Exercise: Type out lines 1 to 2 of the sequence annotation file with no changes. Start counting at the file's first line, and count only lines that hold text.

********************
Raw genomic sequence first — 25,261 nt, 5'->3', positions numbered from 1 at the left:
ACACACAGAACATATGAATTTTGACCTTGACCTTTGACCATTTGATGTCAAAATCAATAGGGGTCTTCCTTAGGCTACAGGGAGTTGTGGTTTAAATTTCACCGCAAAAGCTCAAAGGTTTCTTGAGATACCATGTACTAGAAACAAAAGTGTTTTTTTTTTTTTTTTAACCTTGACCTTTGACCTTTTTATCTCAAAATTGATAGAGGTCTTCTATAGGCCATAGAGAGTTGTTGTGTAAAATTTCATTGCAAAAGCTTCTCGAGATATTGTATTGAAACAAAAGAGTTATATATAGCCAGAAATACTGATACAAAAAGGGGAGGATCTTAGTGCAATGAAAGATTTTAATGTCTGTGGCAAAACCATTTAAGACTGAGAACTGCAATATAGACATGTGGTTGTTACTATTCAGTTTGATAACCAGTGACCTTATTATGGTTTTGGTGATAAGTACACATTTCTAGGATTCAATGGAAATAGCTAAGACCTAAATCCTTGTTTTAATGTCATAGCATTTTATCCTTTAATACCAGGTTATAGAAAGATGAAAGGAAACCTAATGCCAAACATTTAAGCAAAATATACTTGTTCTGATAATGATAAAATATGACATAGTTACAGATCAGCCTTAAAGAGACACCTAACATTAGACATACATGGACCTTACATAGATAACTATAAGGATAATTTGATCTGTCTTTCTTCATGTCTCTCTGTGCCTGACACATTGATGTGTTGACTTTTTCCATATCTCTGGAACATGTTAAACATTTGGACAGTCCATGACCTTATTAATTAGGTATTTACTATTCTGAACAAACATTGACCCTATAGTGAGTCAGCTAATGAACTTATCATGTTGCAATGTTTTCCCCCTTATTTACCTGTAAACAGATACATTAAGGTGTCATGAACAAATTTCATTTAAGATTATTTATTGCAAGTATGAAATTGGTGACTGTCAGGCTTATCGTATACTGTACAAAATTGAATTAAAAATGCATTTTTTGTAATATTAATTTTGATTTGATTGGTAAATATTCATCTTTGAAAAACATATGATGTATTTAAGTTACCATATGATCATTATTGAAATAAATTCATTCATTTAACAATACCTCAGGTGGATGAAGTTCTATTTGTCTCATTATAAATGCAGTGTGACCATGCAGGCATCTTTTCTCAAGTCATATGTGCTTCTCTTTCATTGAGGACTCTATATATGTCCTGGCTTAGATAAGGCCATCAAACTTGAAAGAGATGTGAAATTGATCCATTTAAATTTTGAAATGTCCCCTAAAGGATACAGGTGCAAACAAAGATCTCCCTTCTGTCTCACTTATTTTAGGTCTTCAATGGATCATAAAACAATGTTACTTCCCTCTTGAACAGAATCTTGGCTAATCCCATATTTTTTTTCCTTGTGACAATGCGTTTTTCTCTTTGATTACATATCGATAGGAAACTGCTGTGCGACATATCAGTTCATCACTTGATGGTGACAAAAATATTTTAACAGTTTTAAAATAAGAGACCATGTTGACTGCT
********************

Raw genomic sequence first — 25,261 nt, 5'->3', positions numbered from 1 at the left:
ACACACAGAACATATGAATTTTGACCTTGACCTTTGACCATTTGATGTCAAAATCAATAGGGGTCTTCCTTAGGCTACAGGGAGTTGTGGTTTAAATTTCACCGCAAAAGCTCAAAGGTTTCTTGAGATACCATGTACTAGAAACAAAAGTGTTTTTTTTTTTTTTTTAACCTTGACCTTTGACCTTTTTATCTCAAAATTGATAGAGGTCTTCTATAGGCCATAGAGAGTTGTTGTGTAAAATTTCATTGCAAAAGCTTCTCGAGATATTGTATTGAAACAAAAGAGTTATATATAGCCAGAAATACTGATACAAAAAGGGGAGGATCTTAGTGCAATGAAAGATTTTAATGTCTGTGGCAAAACCATTTAAGACTGAGAACTGCAATATAGACATGTGGTTGTTACTATTCAGTTTGATAACCAGTGACCTTATTATGGTTTTGGTGATAAGTACACATTTCTAGGATTCAATGGAAATAGCTAAGACCTAAATCCTTGTTTTAATGTCATAGCATTTTATCCTTTAATACCAGGTTATAGAAAGATGAAAGGAAACCTAATGCCAAACATTTAAGCAAAATATACTTGTTCTGATAATGATAAAATATGACATAGTTACAGATCAGCCTTAAAGAGACACCTAACATTAGACATACATGGACCTTACATAGATAACTATAAGGATAATTTGATCTGTCTTTCTTCATGTCTCTCTGTGCCTGACACATTGATGTGTTGACTTTTTCCATATCTCTGGAACATGTTAAACATTTGGACAGTCCATGACCTTATTAATTAGGTATTTACTATTCTGAACAAACATTGACCCTATAGTGAGTCAGCTAATGAACTTATCATGTTGCAATGTTTTCCCCCTTATTTACCTGTAAACAGATACATTAAGGTGTCATGAACAAATTTCATTTAAGATTATTTATTGCAAGTATGAAATTGGTGACTGTCAGGCTTATCGTATACTGTACAAAATTGAATTAAAAATGCATTTTTTGTAATATTAATTTTGATTTGATTGGTAAATATTCATCTTTGAAAAACATATGATGTATTTAAGTTACCATATGATCATTATTGAAATAAATTCATTCATTTAACAATACCTCAGGTGGATGAAGTTCTATTTGTCTCATTATAAATGCAGTGTGACCATGCAGGCATCTTTTCTCAAGTCATATGTGCTTCTCTTTCATTGAGGACTCTATATATGTCCTGGCTTAGATAAGGCCATCAAACTTGAAAGAGATGTGAAATTGATCCATTTAAATTTTGAAATGTCCCCTAAAGGATACAGGTGCAAACAAAGATCTCCCTTCTGTCTCACTTATTTTAGGTCTTCAATGGATCATAAAACAATGTTACTTCCCTCTTGAACAGAATCTTGGCTAATCCCATATTTTTTTTCCTTGTGACAATGCGTTTTTCTCTTTGATTACATATCGATAGGAAACTGCTGTGCGACATATCAGTTCATCACTTGATGGTGACAAAAATATTTTAACAGTTTTAAAATAAGAGACCATGTTGACTGCT